Definition of able in English:

able

adjective

  • 1[with infinitive] Having the power, skill, means, or opportunity to do something:

    ‘he was able to read Greek at the age of eight’
    ‘they would never be able to afford such a big house’
    • ‘He may not have been able to afford the art at the galleries but he met the people who could.’
    • ‘The morning journey was relaxing and I was able to read a lot that will help me at work.’
    • ‘Mark has just started to be able to take a few steps but will never have full mobility again.’
    • ‘She was able to break free and punch one of the men when two passersby came to her aid.’
    • ‘They have roots in the area yet are worried they may not be able to afford to return to it.’
    • ‘When you add in council tax and other bills we know we wouldn't be able to afford that.’
    • ‘It is one thing to be granted powers, it is another to be able to use them effectively.’
    • ‘They are allowed one magazine and they might be able to earn the right to have a book.’
    • ‘We have had a really hard year and I would have never been able to afford to pay for it.’
    • ‘The dog is able to hear the owner through the speaker on the phone and can bark in response.’
    • ‘It seems just wonderful to be able to take pictures of anything you want and post it.’
    • ‘Participants do not need to be able to read music or to have sung with a choir before.’
    • ‘I saw this movie on t.v. years and years ago and have yet to be able to find it in a video store.’
    • ‘In some ways not being able to drive now is analogous to not being able to read a century ago.’
    • ‘They will be able to travel on one of the club's two yachts and its fleet of private jets.’
    • ‘They do not trust the sites as genuine and do not like not being able to see what they are buying.’
    • ‘So the limelight was off us a bit and we were able to prepare quietly and save our best for last.’
    • ‘It is not known if any of the riders will be able to compete at the top level again.’
    • ‘I hope you will be able to take a few moments to read the following and to add your name to it.’
    • ‘You need to have a strong squad to be able to compete in the top half of the Premiership.’
    allowed to, free to, in a position to
    capable of, qualified to, competent to, equal to, up to, fit to, prepared to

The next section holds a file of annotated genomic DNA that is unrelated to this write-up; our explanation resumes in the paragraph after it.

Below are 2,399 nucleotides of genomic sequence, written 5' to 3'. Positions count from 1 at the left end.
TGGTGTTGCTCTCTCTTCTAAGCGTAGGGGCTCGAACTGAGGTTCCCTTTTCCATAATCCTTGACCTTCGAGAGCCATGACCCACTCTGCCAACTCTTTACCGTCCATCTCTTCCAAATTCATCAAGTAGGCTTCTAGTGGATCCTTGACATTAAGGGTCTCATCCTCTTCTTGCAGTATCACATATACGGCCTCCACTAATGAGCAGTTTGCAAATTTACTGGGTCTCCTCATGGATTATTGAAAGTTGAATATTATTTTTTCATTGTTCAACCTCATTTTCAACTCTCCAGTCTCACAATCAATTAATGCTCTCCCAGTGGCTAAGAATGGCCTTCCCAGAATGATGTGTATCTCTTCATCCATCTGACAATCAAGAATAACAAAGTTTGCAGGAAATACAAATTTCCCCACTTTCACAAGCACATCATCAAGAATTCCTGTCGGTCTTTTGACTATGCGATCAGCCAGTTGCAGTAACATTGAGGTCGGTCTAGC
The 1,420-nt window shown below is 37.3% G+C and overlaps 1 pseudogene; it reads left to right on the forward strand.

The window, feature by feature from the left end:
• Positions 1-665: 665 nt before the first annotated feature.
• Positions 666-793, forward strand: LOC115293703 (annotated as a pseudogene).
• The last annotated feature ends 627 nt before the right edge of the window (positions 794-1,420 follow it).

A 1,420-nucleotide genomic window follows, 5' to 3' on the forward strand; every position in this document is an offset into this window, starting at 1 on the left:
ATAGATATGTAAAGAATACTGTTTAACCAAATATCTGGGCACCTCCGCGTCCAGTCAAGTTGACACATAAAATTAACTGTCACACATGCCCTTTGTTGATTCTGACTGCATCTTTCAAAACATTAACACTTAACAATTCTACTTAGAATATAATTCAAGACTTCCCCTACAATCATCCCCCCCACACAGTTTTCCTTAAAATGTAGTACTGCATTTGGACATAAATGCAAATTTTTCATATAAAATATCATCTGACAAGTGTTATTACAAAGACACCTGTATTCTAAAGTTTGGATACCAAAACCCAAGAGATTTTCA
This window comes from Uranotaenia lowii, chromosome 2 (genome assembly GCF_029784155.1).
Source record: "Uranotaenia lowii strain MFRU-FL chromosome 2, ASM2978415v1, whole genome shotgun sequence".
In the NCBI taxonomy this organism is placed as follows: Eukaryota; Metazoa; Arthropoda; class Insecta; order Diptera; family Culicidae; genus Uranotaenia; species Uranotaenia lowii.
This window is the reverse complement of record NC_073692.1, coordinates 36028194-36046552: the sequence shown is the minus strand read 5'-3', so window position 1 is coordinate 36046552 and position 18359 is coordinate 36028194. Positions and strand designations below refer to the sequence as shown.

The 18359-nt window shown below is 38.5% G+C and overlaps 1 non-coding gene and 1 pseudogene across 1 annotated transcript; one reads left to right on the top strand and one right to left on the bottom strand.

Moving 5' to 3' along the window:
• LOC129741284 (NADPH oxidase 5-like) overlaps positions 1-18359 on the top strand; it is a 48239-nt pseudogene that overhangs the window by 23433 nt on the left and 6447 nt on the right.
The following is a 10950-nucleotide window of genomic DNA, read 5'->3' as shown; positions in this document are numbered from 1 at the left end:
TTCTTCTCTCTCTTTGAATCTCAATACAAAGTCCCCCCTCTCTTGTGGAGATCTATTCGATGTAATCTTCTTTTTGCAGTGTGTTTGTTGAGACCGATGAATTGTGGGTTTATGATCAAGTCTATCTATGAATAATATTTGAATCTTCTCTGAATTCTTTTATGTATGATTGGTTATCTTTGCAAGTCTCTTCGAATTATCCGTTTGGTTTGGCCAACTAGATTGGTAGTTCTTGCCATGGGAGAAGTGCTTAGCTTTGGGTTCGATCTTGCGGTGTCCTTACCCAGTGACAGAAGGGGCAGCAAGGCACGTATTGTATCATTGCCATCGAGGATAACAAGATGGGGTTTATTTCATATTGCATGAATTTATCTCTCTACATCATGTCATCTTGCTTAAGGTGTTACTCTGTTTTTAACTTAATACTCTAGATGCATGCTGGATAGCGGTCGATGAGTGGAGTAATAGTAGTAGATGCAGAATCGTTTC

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  • 2Having considerable skill, proficiency, or intelligence:

    ‘the dancers were technically very able’
    • ‘Abler students would do well to supplement Post's book with Bell's ‘Elizabethan Women and Poetry of Courtship’.’
    • ‘He praises her uncomplaining acceptance of the restrictions and disregard she had to bear as a woman when she knew herself to be much abler than most men.’
    • ‘This will encourage children to work hard to improve in areas where they are less able.’
    • ‘Born into a noble family, Neroccio was one of the most able artists of late 15th-century Siena.’
    • ‘The country needs more able, less ideologically warped people in charge.’
    • ‘The translation was made by an array of the most able scholars and poets of the time.’
    • ‘I think she's the ablest person I ever worked with in public life.’
    • ‘This Club has lost one of its ablest, best-liked, and most beloved members.’
    • ‘Two of the abler young novelists of the time, Evelyn Waugh and Graham Greene, were converts to Roman Catholicism.’
    • ‘Even as she got older and became physically less able, she was still as sharp as a button.’
    intelligent, clever, brilliant, talented, skilful, skilled, accomplished, gifted, masterly, virtuoso, expert
    proficient, apt, good, adroit, adept, qualified, fit, suited, suitable
    capable, competent, efficient, effective
    genius
    View synonyms

Origin

Late Middle English (also in the sense ‘easy to use, suitable’): from Old French hable, from Latin habilis handy, from habere to hold.

Pronunciation:

able

/ˈeɪb(ə)l/